SPORTS MEDICINE: COVID-19 craziness clouds concussion certainty

SPORTS MEDICINE: COVID-19 craziness clouds concussion certainty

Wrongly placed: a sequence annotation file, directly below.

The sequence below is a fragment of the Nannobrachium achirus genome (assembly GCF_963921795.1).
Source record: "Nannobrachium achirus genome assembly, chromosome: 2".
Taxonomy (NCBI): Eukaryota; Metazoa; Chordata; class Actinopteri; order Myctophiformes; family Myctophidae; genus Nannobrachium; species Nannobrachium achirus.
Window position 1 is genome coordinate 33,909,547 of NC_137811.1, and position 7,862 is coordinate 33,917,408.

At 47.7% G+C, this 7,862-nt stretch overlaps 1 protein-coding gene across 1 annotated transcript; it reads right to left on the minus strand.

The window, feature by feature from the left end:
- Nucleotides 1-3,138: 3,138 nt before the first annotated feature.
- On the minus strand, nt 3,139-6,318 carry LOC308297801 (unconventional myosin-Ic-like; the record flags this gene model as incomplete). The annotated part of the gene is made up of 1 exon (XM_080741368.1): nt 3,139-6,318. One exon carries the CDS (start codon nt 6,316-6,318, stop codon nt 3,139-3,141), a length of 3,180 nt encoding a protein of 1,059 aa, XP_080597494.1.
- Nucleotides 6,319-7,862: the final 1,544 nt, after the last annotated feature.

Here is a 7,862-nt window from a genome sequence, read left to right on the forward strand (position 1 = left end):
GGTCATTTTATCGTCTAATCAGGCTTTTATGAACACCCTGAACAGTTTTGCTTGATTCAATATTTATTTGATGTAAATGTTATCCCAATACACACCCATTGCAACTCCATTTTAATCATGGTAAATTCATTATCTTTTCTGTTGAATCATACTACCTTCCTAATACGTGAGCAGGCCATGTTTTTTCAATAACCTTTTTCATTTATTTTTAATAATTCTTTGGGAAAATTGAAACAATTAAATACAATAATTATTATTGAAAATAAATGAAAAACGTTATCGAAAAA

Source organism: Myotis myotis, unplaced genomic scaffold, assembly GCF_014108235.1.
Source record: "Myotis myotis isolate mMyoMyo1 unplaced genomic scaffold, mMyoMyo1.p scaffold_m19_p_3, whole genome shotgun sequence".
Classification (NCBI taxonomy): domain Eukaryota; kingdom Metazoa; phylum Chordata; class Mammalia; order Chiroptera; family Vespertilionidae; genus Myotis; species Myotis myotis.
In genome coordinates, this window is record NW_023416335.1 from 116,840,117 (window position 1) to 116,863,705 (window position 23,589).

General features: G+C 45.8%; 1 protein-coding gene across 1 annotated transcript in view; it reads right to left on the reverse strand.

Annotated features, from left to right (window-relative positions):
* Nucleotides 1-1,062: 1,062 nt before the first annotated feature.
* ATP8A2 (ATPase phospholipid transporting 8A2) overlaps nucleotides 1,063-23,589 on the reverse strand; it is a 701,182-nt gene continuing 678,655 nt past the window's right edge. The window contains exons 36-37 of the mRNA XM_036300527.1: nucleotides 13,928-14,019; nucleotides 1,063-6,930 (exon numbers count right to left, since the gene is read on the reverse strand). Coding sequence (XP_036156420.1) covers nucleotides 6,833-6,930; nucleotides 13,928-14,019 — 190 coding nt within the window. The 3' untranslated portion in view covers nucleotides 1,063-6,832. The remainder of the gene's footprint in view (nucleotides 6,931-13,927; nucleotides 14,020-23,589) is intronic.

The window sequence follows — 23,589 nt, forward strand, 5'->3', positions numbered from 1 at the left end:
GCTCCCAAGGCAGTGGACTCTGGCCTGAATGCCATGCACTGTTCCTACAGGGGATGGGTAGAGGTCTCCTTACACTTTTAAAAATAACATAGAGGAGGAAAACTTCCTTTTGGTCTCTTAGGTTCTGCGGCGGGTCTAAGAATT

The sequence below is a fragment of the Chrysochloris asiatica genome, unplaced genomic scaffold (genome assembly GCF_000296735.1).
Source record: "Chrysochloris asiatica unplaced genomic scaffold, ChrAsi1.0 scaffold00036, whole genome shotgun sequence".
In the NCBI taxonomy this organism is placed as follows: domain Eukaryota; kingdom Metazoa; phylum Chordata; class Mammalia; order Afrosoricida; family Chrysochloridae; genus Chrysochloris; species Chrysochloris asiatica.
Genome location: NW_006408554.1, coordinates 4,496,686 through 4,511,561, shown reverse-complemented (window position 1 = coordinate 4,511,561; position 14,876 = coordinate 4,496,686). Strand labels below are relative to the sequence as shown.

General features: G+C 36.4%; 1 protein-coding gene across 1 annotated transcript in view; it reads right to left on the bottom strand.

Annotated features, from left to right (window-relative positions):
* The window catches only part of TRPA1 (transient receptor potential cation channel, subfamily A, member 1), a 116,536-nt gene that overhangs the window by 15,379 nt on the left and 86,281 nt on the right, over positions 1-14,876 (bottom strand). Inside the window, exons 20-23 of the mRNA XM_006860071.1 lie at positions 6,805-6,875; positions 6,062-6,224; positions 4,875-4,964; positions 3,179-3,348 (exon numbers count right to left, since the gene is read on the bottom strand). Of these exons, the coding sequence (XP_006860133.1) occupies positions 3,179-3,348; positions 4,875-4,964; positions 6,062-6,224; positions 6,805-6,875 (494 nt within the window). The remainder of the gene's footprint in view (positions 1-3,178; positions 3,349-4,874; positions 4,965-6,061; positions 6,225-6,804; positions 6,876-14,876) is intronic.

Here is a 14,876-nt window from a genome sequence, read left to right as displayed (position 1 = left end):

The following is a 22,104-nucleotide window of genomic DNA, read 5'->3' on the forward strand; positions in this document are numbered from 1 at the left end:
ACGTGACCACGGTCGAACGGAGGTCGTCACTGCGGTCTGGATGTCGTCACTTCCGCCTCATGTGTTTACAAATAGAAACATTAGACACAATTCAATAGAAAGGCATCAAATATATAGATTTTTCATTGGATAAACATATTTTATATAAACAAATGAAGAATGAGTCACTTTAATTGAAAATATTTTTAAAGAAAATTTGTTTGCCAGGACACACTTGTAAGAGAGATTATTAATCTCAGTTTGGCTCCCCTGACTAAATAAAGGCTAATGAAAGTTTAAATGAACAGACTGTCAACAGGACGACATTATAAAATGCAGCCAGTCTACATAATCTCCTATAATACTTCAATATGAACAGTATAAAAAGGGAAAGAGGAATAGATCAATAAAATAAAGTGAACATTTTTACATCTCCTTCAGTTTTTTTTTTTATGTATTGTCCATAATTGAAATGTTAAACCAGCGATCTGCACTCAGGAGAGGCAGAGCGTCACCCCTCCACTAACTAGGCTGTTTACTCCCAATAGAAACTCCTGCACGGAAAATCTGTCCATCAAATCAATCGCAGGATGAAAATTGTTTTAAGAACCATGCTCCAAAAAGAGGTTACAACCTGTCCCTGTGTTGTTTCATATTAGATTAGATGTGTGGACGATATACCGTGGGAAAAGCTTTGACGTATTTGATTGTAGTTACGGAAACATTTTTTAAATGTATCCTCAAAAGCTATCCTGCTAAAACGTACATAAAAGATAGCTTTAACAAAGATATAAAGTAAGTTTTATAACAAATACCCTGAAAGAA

Unfortunately, a recent study regarding concussion and recovery briefly surfaced last month in media reports that were off the mark. If you were to believe the articles published in the wake of the study, you would have thought the researchers had concluded that every high school student who suffers a concussion should be required to sit out a minimum of 30 days. However, neither the data generated by the study nor the researchers, discussing their findings, said any such thing. The source of the confusion was the study’s discovery that the AVERAGE time for return to sport among teenagers, following a concussion, was 30.4 days. Still, throughout the investigation, the study subjects were allowed to return to sport whenever neurocognitive tests returned to preconcussion levels and the athlete was able to complete “the six-step pathway recommended by the Centers for Disease Control and Prevention, with each step requiring a minimum of 24 hours and the athlete to remain asymptomatic.” Thus, there were athletes who returned as soon as seven days after being injured. Conversely, there were others who needed nearly two months. Completed at Henry Ford Hospital in Detroit, the study was published in the July/August issue of the journal Orthopedics. While the investigation did not discover a minimum teenage recovery time of one month, it did find that sports with the greatest number of concussions were football, hockey and soccer in that order. Hockey’s prominence is partially attributable to a higher-than-normal participation rate in the Motor City area.
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